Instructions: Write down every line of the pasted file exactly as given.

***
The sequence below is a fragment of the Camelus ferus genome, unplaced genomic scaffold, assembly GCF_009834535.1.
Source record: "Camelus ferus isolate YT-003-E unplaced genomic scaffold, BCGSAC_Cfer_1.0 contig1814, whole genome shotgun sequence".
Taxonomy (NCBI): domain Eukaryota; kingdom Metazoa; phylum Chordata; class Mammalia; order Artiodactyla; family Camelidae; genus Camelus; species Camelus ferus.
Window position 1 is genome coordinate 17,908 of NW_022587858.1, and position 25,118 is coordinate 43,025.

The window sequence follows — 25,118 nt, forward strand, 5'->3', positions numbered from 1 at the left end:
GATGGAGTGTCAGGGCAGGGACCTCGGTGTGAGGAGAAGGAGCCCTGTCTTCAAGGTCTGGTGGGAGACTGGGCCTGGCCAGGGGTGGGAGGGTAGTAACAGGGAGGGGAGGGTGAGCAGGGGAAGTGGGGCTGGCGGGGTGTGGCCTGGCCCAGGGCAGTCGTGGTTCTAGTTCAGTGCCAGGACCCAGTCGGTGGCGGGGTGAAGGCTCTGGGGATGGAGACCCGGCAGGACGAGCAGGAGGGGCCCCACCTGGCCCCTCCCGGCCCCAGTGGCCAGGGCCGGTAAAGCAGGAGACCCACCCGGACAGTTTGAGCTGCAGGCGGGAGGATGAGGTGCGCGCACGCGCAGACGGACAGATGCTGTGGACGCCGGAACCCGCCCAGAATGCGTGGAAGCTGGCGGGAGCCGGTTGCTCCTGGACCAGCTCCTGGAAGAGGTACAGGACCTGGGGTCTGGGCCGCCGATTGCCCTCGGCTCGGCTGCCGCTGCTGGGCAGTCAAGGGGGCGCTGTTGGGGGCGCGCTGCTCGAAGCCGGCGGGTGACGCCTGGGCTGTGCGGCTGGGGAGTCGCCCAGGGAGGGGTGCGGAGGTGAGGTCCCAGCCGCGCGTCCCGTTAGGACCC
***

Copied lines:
The sequence below is a fragment of the Camelus ferus genome, unplaced genomic scaffold, assembly GCF_009834535.1.
Source record: "Camelus ferus isolate YT-003-E unplaced genomic scaffold, BCGSAC_Cfer_1.0 contig1814, whole genome shotgun sequence".
Taxonomy (NCBI): domain Eukaryota; kingdom Metazoa; phylum Chordata; class Mammalia; order Artiodactyla; family Camelidae; genus Camelus; species Camelus ferus.
Window position 1 is genome coordinate 17,908 of NW_022587858.1, and position 25,118 is coordinate 43,025.

The window sequence follows — 25,118 nt, forward strand, 5'->3', positions numbered from 1 at the left end:
GATGGAGTGTCAGGGCAGGGACCTCGGTGTGAGGAGAAGGAGCCCTGTCTTCAAGGTCTGGTGGGAGACTGGGCCTGGCCAGGGGTGGGAGGGTAGTAACAGGGAGGGGAGGGTGAGCAGGGGAAGTGGGGCTGGCGGGGTGTGGCCTGGCCCAGGGCAGTCGTGGTTCTAGTTCAGTGCCAGGACCCAGTCGGTGGCGGGGTGAAGGCTCTGGGGATGGAGACCCGGCAGGACGAGCAGGAGGGGCCCCACCTGGCCCCTCCCGGCCCCAGTGGCCAGGGCCGGTAAAGCAGGAGACCCACCCGGACAGTTTGAGCTGCAGGCGGGAGGATGAGGTGCGCGCACGCGCAGACGGACAGATGCTGTGGACGCCGGAACCCGCCCAGAATGCGTGGAAGCTGGCGGGAGCCGGTTGCTCCTGGACCAGCTCCTGGAAGAGGTACAGGACCTGGGGTCTGGGCCGCCGATTGCCCTCGGCTCGGCTGCCGCTGCTGGGCAGTCAAGGGGGCGCTGTTGGGGGCGCGCTGCTCGAAGCCGGCGGGTGACGCCTGGGCTGTGCGGCTGGGGAGTCGCCCAGGGAGGGGTGCGGAGGTGAGGTCCCAGCCGCGCGTCCCGTTAGGACCC